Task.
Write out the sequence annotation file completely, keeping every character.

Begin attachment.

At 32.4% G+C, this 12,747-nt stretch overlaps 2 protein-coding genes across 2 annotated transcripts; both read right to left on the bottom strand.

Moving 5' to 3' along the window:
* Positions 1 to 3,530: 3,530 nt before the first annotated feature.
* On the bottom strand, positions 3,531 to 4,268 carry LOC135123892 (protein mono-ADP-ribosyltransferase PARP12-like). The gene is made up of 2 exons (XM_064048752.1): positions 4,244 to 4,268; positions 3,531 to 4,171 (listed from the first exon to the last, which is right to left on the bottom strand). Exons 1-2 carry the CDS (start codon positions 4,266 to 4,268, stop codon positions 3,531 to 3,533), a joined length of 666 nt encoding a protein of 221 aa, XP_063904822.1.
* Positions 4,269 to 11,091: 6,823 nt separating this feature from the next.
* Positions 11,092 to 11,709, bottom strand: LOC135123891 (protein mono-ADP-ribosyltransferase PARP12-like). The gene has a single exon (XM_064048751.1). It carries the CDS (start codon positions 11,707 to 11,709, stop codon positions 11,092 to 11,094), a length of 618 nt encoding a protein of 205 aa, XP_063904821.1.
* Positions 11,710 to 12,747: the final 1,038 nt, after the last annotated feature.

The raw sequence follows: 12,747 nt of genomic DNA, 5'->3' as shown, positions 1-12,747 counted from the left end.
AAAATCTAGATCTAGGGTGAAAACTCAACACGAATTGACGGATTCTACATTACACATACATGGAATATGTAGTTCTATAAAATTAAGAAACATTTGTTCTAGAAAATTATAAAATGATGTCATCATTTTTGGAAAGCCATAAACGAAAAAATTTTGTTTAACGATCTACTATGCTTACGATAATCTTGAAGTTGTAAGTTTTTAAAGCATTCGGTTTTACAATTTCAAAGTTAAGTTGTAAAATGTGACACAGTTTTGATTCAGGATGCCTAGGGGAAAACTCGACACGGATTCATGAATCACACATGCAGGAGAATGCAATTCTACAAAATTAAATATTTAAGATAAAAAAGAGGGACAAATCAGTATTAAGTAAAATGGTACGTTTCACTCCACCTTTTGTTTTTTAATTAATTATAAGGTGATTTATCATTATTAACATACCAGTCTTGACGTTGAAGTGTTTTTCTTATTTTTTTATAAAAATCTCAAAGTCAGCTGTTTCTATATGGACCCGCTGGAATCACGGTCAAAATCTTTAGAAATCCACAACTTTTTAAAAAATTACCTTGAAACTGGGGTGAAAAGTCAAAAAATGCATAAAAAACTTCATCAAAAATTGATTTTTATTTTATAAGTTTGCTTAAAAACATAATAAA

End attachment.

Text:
At 32.4% G+C, this 12,747-nt stretch overlaps 2 protein-coding genes across 2 annotated transcripts; both read right to left on the bottom strand.

Moving 5' to 3' along the window:
* Positions 1 to 3,530: 3,530 nt before the first annotated feature.
* On the bottom strand, positions 3,531 to 4,268 carry LOC135123892 (protein mono-ADP-ribosyltransferase PARP12-like). The gene is made up of 2 exons (XM_064048752.1): positions 4,244 to 4,268; positions 3,531 to 4,171 (listed from the first exon to the last, which is right to left on the bottom strand). Exons 1-2 carry the CDS (start codon positions 4,266 to 4,268, stop codon positions 3,531 to 3,533), a joined length of 666 nt encoding a protein of 221 aa, XP_063904822.1.
* Positions 4,269 to 11,091: 6,823 nt separating this feature from the next.
* Positions 11,092 to 11,709, bottom strand: LOC135123891 (protein mono-ADP-ribosyltransferase PARP12-like). The gene has a single exon (XM_064048751.1). It carries the CDS (start codon positions 11,707 to 11,709, stop codon positions 11,092 to 11,094), a length of 618 nt encoding a protein of 205 aa, XP_063904821.1.
* Positions 11,710 to 12,747: the final 1,038 nt, after the last annotated feature.

The raw sequence follows: 12,747 nt of genomic DNA, 5'->3' as shown, positions 1-12,747 counted from the left end.
AAAATCTAGATCTAGGGTGAAAACTCAACACGAATTGACGGATTCTACATTACACATACATGGAATATGTAGTTCTATAAAATTAAGAAACATTTGTTCTAGAAAATTATAAAATGATGTCATCATTTTTGGAAAGCCATAAACGAAAAAATTTTGTTTAACGATCTACTATGCTTACGATAATCTTGAAGTTGTAAGTTTTTAAAGCATTCGGTTTTACAATTTCAAAGTTAAGTTGTAAAATGTGACACAGTTTTGATTCAGGATGCCTAGGGGAAAACTCGACACGGATTCATGAATCACACATGCAGGAGAATGCAATTCTACAAAATTAAATATTTAAGATAAAAAAGAGGGACAAATCAGTATTAAGTAAAATGGTACGTTTCACTCCACCTTTTGTTTTTTAATTAATTATAAGGTGATTTATCATTATTAACATACCAGTCTTGACGTTGAAGTGTTTTTCTTATTTTTTTATAAAAATCTCAAAGTCAGCTGTTTCTATATGGACCCGCTGGAATCACGGTCAAAATCTTTAGAAATCCACAACTTTTTAAAAAATTACCTTGAAACTGGGGTGAAAAGTCAAAAAATGCATAAAAAACTTCATCAAAAATTGATTTTTATTTTATAAGTTTGCTTAAAAACATAATAAA